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Widening participation matters too much for Covid-19 to shut it down

A punk-DIY ethic is needed if we're not to lose what's been achieved in HE participation, says Anne-Marie Canning.
This article is more than 4 years old

Anne-Marie Canning is chief executive ofThe Brilliant Club.

Need a reason to be cheerful this Monday morning? Let’s remind ourselves that today HE participation rates stand at all time high in the UK.

Participation leapt in the early nineties with the expansion of the higher education sector. In the years of the Labour government outreach initiatives such as Aimhigher contributed to a steady narrowing of the gap. And in the last decade the removal of the cap on student numbers opened up further opportunities.

Though serious participation inequalities remain in geography, gender, ethnicity and age, it is a fact that poorer children are more likely to make it to university now than ever before. In the past decade we have also seen a closing of the attainment gap for pupils from poorer backgrounds by ten per cent.

These improvements in attainment and access have been hard won by schools, universities, teachers, widening participation practitioners, and pupils themselves. Many of you reading this piece today are a human testament to these abstract figures.

We are the ones who were given a chance to flourish in higher education. We owe it to the next generation to ensure progress in widening participation is not lost in the face of Covid-19.

The need is greater than ever

Pandemics exacerbate inequalities in all their shapes and forms. Covid-19 will compound the educational disparities that drive unequal higher education participation. However, this pandemic has also made visible the material poverty that pupils, students and their families face. It has shone a bright light on the disadvantages that have held our learners back.

Food poverty and digital exclusion are now a part of daily public discourse in a way that they have never been before. Many of the young people we seek to support are the children of key workers. Many of the mature learners we reach out to are the key workers keeping the country running. Though the future is murky right now, we’re learning so much about what people need from higher education and what they might need in the years to come.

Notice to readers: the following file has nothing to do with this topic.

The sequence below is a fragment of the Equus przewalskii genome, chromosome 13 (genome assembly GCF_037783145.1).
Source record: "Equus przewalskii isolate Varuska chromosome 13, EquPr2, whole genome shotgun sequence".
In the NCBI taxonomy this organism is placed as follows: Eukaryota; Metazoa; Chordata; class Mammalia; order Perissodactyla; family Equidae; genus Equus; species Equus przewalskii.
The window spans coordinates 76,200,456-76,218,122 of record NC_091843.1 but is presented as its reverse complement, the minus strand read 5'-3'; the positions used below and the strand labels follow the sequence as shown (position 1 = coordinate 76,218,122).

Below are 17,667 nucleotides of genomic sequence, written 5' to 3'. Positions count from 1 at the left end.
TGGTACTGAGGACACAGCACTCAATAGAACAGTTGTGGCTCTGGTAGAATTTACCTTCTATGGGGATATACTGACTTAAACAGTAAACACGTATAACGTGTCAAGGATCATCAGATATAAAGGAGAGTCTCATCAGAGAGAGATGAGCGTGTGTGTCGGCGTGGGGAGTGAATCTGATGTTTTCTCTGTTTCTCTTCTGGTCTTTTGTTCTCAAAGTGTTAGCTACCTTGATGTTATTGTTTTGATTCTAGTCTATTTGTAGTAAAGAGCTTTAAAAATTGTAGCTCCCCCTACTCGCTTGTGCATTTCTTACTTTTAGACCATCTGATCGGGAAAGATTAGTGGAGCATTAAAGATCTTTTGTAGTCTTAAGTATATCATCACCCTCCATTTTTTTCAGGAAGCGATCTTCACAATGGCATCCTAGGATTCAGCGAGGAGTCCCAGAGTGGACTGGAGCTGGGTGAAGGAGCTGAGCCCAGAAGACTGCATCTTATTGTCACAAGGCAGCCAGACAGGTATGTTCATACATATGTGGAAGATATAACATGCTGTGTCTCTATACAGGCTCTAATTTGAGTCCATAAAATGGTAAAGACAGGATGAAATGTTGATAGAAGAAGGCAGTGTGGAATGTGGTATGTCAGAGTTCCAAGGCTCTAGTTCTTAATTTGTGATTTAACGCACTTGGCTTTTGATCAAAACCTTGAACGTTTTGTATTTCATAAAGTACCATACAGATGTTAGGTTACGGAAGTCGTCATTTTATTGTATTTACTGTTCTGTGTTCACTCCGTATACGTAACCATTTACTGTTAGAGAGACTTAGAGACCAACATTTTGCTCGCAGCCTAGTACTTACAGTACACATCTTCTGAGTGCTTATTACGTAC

The pandemic will lead to a recession. I believe this recession will be different to the 2008 banking crisis. Kate Pickett, Professor of Epidemiology at the University of York and co-author of The Spirit Level, wrote recently that human impact and wellbeing will take priority in shaping the societal response this time round.

Both from an economic and wellbeing perspective investment in education is a no-brainer in policy terms. It might not be exactly what the higher education sector has had in the past, and it might take new thinking about how to create the most meaningful opportunities for people. But the need to offer pathways to transformation will be there, and universities will still be essential to meeting that need.

A punk-DIY ethic

Though Covid-19 threatens widening participation it is not insurmountable and with lateral thinking and determination we can protect progression to higher education.

For the next few months widening participation work may feel unfamiliar. It will, rightly, be messier and more responsive. Some universities have played a vital role in the emergency phase of Covid-19. Lancaster University has partnered with Stagecoach to drive Wi-Fi buses out to broadband cold spots. They have teamed up with Wilkos to deliver stationery packs to homes without pens and paper.

In Bradford, where I chair the Department for Education’s Opportunity Area, local mums are delivering lessons on wheels alongside meals on wheels. My own charity, The Brilliant Club, has made available free open access masterclasses with our PhD tutors on our YouTube channel and published a rapid review of digital inclusion practices. Teachers across the country have worked hard to pivot to online teaching and telephone support for pupils and families.